Healthy indoor air is recognized as a basic right in the state of California. The quality of the air you breath in your own residence has a significant impact on your health and well-being. The presence of mold in your rental unit can pose a significant health risk to yourself and your loved ones. Accordingly, on October 9, 2015, Senate Bill 655 was signed by California Governor Brown, which added visible mold growth to the list of dangerous health conditions defining substandard housing conditions in California’s Health and Safety Code.
As of January 1, 2016, mold officially became recognized as a condition under California law that makes a residence “substandard.” Accordingly, every tenant and landlord should take mold seriously.
Landlord’s Duty to Maintain the Residence
The California Supreme Court held in Green v. Superior Court, 10 Cal.3d 616 (1974), that all residential leases contain an implied warranty of habitability which requires the landlord to maintain the property in a habitable state for the duration of the lease.
There is implied in every rental or lease agreement between tenants and landlords a warranty of habitability, and the tenant’s obligation to pay rent is dependent upon the landlord’s duty to provide living quarters in exchange for the rent thereof that are safe, clean and that comply with all legal requirements imposed on landlords.
Moreover, California Civil Code §1941.1 asserts that a landlord has a statutory duty to put and keep the leased dwelling in a condition suitable for human occupation. The statute requires landlords to repair any harmful conditions that occur even subsequent to a tenant taking possession of the leased unit. A leased apartment will be deemed “untenantable” if it “is a residential unit described in Section 17290.3 of the Health and Safety Code.
Health & Safety Code §17920.3 deems a dwelling unit as “substandard” if there is “dampness”, “infestation of insects, vermin, or rodents as determined by a health officer…”, “visible mold growth…”, “general dilapidations or improper maintenance”, “defective or deteriorated flooring or floor supports”, “deteriorated or ineffective weatherproofing of exterior walls, roofs…”, “defective or lack of weather protection for exterior wall coverings…”, or “any nuisance.” Health and Safety Code §§17920.3(a)(11),(12),(13),(14), (b)(2), (c), and (g)(2),(3).
Any apartment unit shall be deemed substandard under the State Housing Law whenever a proscribed condition exists to the extent that it “endangers the life, limb, health, property, safety, or welfare of the public or the occupants.”
How Common is Mold?
Molds are extremely common in buildings and homes and will grow anywhere indoor where there is excessive moisture. When mold spores drop on areas of excessive moisture, such as where leaks have occurred in roofs, piping, walls, or when there has been excess standing water or flooding, and mold will grow and spread. Many unmaintained building material provide the necessary nutrients for molds to grow, spread and flourish. Materials such as cardboard, ceiling tiles, wood and other wood products, when unmaintained, provide a perfect breeding ground for toxic molds to spread and prosper.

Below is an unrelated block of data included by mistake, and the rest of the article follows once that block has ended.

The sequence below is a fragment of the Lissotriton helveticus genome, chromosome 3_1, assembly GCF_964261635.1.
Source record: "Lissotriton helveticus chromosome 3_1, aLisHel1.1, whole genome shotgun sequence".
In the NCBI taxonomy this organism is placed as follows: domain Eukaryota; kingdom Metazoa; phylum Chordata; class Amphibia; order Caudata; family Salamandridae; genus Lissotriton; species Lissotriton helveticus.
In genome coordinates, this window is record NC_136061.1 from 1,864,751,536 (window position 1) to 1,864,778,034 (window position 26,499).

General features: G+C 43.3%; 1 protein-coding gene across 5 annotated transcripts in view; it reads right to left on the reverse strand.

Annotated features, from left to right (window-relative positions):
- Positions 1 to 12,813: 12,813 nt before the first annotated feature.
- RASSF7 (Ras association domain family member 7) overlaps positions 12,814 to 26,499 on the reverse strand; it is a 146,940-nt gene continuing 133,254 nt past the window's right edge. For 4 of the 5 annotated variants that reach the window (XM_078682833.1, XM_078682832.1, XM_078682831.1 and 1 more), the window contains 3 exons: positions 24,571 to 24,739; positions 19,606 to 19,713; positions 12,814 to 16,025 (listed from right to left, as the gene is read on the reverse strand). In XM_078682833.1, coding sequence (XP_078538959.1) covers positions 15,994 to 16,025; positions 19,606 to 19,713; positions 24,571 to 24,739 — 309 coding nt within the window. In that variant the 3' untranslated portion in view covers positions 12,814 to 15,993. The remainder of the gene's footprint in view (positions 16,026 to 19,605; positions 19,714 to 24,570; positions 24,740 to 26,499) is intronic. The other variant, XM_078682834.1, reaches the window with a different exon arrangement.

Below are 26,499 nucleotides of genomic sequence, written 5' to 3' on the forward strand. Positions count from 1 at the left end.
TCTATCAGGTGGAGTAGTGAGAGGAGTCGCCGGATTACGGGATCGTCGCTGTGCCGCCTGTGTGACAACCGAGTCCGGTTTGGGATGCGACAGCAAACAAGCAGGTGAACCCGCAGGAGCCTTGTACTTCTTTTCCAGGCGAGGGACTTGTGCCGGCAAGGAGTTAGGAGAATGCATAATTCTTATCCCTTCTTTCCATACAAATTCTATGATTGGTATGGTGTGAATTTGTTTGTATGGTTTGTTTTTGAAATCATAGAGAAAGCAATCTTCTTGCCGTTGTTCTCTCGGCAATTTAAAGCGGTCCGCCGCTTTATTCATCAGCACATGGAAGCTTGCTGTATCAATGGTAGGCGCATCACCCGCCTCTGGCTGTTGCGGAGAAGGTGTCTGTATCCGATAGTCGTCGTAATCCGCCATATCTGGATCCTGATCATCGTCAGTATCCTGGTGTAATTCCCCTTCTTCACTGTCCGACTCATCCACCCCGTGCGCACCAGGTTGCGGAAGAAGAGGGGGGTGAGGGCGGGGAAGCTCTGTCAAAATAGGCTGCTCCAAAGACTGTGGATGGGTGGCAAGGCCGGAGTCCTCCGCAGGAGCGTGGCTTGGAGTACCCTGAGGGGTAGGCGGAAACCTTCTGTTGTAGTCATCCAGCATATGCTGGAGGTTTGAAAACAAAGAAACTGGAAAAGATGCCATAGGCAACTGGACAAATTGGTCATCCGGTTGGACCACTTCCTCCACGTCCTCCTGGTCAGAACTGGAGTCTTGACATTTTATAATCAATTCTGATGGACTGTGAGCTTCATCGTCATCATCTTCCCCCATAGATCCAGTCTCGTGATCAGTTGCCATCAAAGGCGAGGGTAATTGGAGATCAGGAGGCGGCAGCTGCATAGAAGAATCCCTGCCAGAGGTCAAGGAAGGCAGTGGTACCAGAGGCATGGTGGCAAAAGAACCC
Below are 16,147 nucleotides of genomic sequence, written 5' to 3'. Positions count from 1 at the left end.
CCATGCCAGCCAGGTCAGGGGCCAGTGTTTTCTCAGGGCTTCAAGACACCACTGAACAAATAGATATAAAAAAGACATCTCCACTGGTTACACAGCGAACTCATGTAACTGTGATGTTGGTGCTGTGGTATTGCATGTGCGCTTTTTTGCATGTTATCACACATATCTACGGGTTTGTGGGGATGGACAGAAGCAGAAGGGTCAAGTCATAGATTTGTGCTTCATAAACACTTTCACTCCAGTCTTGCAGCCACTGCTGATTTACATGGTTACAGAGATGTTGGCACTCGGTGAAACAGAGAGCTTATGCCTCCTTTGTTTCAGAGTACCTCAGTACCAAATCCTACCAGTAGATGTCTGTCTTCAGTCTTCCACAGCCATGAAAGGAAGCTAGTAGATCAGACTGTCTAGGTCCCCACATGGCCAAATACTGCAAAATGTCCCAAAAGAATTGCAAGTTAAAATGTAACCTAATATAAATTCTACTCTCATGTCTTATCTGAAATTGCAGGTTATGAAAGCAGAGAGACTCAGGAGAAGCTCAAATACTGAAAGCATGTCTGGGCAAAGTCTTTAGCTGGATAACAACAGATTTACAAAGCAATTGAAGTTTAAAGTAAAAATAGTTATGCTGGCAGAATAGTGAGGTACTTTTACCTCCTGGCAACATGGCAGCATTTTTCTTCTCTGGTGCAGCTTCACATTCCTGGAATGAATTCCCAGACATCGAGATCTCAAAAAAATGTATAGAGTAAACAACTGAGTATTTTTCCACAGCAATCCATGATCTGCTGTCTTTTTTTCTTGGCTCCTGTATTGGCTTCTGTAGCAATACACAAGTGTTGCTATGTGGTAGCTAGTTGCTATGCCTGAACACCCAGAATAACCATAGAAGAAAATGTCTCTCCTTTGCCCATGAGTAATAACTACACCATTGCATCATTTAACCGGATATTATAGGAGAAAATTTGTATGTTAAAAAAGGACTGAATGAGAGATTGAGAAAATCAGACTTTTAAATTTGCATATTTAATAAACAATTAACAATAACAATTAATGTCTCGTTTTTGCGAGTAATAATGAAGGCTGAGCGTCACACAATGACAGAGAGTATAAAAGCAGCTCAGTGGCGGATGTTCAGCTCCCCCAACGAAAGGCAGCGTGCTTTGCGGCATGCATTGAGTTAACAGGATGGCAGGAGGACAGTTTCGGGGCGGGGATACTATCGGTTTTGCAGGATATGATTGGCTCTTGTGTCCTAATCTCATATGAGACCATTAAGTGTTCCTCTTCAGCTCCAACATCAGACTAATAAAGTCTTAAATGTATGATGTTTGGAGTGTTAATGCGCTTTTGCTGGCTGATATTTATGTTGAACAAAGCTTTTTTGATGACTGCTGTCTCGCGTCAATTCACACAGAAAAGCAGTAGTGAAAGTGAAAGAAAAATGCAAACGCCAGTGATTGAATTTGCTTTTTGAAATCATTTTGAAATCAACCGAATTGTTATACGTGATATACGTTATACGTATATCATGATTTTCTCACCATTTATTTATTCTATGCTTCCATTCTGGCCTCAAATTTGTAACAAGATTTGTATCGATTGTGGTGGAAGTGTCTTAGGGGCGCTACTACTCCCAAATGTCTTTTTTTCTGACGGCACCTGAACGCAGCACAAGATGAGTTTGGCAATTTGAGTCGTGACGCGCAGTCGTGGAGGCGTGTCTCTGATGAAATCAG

It is extremely important to test for the presence of mold if your residential unit experienced water dilapidations or leaks.
Most Common Types of Mold
The most common types of indoor and dangerous molds are Aspergillus, Penicillium, Cladosporium and Stachybotrys
Aspergillus: Aspergillus is a common mold which can produce toxic compounds, the most well known being Aflatoxin, which is a class 1 carcinogen produced by strains of the Aspergillus mold. Many species of Aspergillus produce dry, hydrophobic spores that are easily inhaled. Due to their small size, the spores are able to penetrate into the trachea and respiratory system, creating a health risk. the common symptoms of long-term exposure to Penicillium include fever, coughing, itching, sneezing, congestion, asthmatic reaction, wheezing, difficulty breathing and burning eyes.
Penicillium: Penicillium species are commonly considered as contaminants but they are also known to produce mycotoxins which can be damaging to the kidney and could be cancer causing. Moreover, the common symptoms of long-term exposure to Penicillium include fever, coughing, itching, sneezing, congestion, asthmatic reaction, wheezing, difficulty breathing and burning eyes.
Cladosporium: Cladosporium, a well known trigger for asthmatic attacks, is one of the most widespread molds. In an indoor environment, Cladosporium spores occur as secondary wall colonizers, appearing after the primary ones such as Penicillium and Aspergillus. Cladosporium spores thrive on wet building materials such as unmaintained walls, wallpaper, carpets and wood. Prolonged exposure to Cladosporium can trigger chronic allergy and asthma which can last a lifetime.
Stachybotrys: Stachybotrys is more commonly known as “black mold” for its blackish-greenish color. Stachybotrys growth occurs when there is moisture from water damage, excessive humidity, water leaks, condensation, water infiltration, or flooding. Constant moisture is required for growth. Common symptoms of Stachybotrys exposure are respiratory issues, including nasal irritation, burning and congestion, cough, wheezing, chest tightness and dyspnea. Central nervous system manifestations include headache, irritability, lightheadedness, sleeping difficulty, concentration problems and mental fatigue.
Landlord Liability for Mold in California
California tenants who have been harmed by the presence of high concentrations of mold in their residential unit are entitled to damages from their landlord for their loss. If a judge or jury agrees that a landlord negligently created a mold problem or allowed one to continue at a property, the landlord would be liable for any harm caused as a result.